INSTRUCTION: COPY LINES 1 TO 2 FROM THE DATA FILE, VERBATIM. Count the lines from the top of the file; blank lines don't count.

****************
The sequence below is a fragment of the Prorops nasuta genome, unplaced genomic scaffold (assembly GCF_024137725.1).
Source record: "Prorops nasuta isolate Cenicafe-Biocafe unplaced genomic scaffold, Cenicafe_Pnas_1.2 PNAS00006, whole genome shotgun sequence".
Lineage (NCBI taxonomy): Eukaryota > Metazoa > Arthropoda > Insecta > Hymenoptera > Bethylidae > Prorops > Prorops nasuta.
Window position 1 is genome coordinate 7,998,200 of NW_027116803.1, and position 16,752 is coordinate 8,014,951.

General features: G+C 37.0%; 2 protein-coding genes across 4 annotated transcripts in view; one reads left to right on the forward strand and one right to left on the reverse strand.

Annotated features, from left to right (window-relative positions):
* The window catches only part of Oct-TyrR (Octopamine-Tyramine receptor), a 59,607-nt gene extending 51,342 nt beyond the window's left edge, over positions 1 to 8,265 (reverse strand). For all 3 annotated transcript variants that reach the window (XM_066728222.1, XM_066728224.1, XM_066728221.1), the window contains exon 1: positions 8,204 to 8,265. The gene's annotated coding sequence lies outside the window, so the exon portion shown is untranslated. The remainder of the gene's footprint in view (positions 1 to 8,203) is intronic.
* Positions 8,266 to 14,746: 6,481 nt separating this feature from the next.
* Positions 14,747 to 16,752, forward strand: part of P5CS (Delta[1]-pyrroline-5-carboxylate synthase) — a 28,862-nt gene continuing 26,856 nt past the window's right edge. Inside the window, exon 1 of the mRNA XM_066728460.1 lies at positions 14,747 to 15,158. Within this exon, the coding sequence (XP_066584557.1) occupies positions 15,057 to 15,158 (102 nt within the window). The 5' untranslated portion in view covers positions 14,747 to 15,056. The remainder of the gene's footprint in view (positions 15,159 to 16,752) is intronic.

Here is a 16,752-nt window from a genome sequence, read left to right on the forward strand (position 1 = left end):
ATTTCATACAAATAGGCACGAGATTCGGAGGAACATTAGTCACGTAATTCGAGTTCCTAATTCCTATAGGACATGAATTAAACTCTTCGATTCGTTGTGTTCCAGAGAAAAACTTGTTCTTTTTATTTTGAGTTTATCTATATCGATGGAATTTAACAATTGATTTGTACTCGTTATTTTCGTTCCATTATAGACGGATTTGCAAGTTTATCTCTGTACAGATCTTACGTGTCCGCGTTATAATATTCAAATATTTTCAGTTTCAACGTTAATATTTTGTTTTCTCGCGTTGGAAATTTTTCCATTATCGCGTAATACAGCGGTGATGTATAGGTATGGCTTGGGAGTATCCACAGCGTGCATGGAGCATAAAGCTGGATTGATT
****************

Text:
The sequence below is a fragment of the Prorops nasuta genome, unplaced genomic scaffold (assembly GCF_024137725.1).
Source record: "Prorops nasuta isolate Cenicafe-Biocafe unplaced genomic scaffold, Cenicafe_Pnas_1.2 PNAS00006, whole genome shotgun sequence".